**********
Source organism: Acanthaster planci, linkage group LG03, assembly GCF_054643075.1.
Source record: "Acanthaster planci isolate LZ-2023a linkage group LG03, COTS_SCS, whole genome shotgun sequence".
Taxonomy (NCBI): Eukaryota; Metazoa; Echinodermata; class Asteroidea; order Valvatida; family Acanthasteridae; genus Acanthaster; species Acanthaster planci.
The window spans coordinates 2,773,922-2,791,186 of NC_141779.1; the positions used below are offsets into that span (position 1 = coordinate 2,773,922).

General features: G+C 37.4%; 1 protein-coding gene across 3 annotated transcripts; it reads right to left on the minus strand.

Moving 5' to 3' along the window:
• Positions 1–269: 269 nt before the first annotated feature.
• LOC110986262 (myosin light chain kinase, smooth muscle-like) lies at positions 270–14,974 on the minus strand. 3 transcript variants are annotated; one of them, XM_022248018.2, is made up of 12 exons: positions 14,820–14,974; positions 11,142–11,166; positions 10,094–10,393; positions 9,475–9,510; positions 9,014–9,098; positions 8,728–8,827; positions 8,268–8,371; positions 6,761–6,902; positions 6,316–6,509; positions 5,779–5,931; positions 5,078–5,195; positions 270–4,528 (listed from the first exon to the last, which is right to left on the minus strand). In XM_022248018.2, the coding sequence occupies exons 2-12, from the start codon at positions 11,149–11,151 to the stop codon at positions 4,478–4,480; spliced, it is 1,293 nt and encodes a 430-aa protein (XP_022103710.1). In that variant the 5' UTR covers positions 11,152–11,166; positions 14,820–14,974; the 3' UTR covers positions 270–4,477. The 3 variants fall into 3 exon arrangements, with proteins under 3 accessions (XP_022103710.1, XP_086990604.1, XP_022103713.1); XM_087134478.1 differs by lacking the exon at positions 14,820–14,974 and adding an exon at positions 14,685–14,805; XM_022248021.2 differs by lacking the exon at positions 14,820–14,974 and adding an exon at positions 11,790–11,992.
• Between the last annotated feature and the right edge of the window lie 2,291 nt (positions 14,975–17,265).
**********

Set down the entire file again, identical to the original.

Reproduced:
Source organism: Acanthaster planci, linkage group LG03, assembly GCF_054643075.1.
Source record: "Acanthaster planci isolate LZ-2023a linkage group LG03, COTS_SCS, whole genome shotgun sequence".
Taxonomy (NCBI): Eukaryota; Metazoa; Echinodermata; class Asteroidea; order Valvatida; family Acanthasteridae; genus Acanthaster; species Acanthaster planci.
The window spans coordinates 2,773,922-2,791,186 of NC_141779.1; the positions used below are offsets into that span (position 1 = coordinate 2,773,922).

General features: G+C 37.4%; 1 protein-coding gene across 3 annotated transcripts; it reads right to left on the minus strand.

Moving 5' to 3' along the window:
• Positions 1–269: 269 nt before the first annotated feature.
• LOC110986262 (myosin light chain kinase, smooth muscle-like) lies at positions 270–14,974 on the minus strand. 3 transcript variants are annotated; one of them, XM_022248018.2, is made up of 12 exons: positions 14,820–14,974; positions 11,142–11,166; positions 10,094–10,393; positions 9,475–9,510; positions 9,014–9,098; positions 8,728–8,827; positions 8,268–8,371; positions 6,761–6,902; positions 6,316–6,509; positions 5,779–5,931; positions 5,078–5,195; positions 270–4,528 (listed from the first exon to the last, which is right to left on the minus strand). In XM_022248018.2, the coding sequence occupies exons 2-12, from the start codon at positions 11,149–11,151 to the stop codon at positions 4,478–4,480; spliced, it is 1,293 nt and encodes a 430-aa protein (XP_022103710.1). In that variant the 5' UTR covers positions 11,152–11,166; positions 14,820–14,974; the 3' UTR covers positions 270–4,477. The 3 variants fall into 3 exon arrangements, with proteins under 3 accessions (XP_022103710.1, XP_086990604.1, XP_022103713.1); XM_087134478.1 differs by lacking the exon at positions 14,820–14,974 and adding an exon at positions 14,685–14,805; XM_022248021.2 differs by lacking the exon at positions 14,820–14,974 and adding an exon at positions 11,790–11,992.
• Between the last annotated feature and the right edge of the window lie 2,291 nt (positions 14,975–17,265).